AstraZeneca's Crestor Failed To Reverse Artery Thickening In Study

AstraZeneca's Crestor cholesterol drug slowed thickening in the neck arteries of people at low risk for heart attacks and strokes, but it failed to reverse thickening as researchers had hoped it would.

Thickening of arterial walls is a precursor to plaque buildup, which can lead to heart attacks and strokes. Crestor is approved primarily to reduce levels of bad cholesterol, but AstraZeneca hopes U.S. health regulators will approve expanding the product label to say it can improve atherosclerosis, or plaque buildup.

On its own, the new Crestor study probably won't support the wider use of Crestor and other statins by people at low risk for heart attacks and cardiovascular events. But further studies in this large population could support greater use.

"In our study, the agent not only slowed progression of disease, but also caused the disease to come to a complete halt," John Crouse, a heart specialist at Wake Forest University School of Medicine, said in an interview at the annual meeting of the American College of Cardiology. Results of the study were presented here Sunday and published online by the Journal of the American Medical Association.

Still, the new study's results weren't as compelling as a Crestor study presented at last year's ACC meeting. That study was in people with signs of heart disease who were at higher risk for future heart attacks and strokes. Crestor partially reversed the buildup of plaque in coronary arteries in these patients.

AstraZeneca has submitted data from both studies to the Food and Drug Administration and expects to hear by the end of the year whether they can support a label change regarding atherosclerosis, said James Blasetto, head of strategic development for Crestor.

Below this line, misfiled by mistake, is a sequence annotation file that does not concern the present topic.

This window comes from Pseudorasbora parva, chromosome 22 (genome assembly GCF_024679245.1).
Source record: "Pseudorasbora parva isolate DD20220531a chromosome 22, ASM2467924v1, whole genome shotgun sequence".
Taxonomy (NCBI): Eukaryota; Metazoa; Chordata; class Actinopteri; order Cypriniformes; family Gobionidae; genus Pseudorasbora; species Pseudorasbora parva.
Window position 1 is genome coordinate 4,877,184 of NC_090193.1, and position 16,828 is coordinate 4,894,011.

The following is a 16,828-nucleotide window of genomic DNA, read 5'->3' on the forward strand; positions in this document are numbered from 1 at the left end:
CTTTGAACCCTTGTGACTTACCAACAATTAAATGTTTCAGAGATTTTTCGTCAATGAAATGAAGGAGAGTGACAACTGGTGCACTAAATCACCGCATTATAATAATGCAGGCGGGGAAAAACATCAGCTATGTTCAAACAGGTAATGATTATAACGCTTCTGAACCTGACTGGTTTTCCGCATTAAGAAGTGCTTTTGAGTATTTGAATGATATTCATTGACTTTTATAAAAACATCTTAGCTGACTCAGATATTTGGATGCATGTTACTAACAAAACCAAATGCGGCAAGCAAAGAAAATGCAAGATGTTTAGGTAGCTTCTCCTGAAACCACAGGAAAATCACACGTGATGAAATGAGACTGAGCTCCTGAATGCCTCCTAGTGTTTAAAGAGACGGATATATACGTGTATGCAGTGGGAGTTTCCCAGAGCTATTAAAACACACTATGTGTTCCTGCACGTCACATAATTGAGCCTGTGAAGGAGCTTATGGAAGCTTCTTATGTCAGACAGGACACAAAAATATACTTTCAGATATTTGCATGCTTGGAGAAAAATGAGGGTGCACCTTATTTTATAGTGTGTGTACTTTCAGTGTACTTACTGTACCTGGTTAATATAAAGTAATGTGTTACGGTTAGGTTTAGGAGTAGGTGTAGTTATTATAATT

60% Rise in Crestor Sales

Last year's study helped fuel a 60% rise in Crestor sales to more than $2 billion for 2006. Crestor and another fast-growing cholesterol drug, Vytorin, have been taking share away from the cholesterol-drug market leader, Pfizer's Lipitor, which is the best-selling drug in the world with $12.9 billion in sales last year. Vytorin is marketed by a joint venture of Merck & Co. and Schering-Plough Corp. The companies are in fierce competition to show new clinical data demonstrating the superiority of their respective products.

The new Crestor study, nicknamed Meteor and funded by AstraZeneca, tested a high dose of the drug in people at relatively low risk for coronary heart disease, but who had some thickening in the carotid artery as measured by ultrasound imaging. Doctors typically don't prescribe statins for such low-risk patients.

The 984 participants took either Crestor or a fake drug and underwent follow-up ultrasounds to determine changes in the thickness of the wall of their carotid arteries. Patients were followed for about two years.

In those on a placebo, the carotid artery wall thickened by about 0.013 millimeters per year. There was a decrease of 0.0014 millimeters in the Crestor group, but statistically it wasn't enough to demonstrate regression. However, the difference in growth between the Crestor and placebo groups was enough to demonstrate that Crestor significantly slowed progression.

The study also found Crestor was associated with a 49% reduction in bad cholesterol, or LDL, and an 8% increase in good cholesterol, or HDL.

The most common side effects in the study included muscle pain and back pain, but the rates of these events weren't significantly different between the Crestor and placebo groups.

To date there have been no data proving Crestor can reduce the incidence of deaths, heart attacks and other cardiovascular events. AstraZeneca is currently conducting trials to determine this.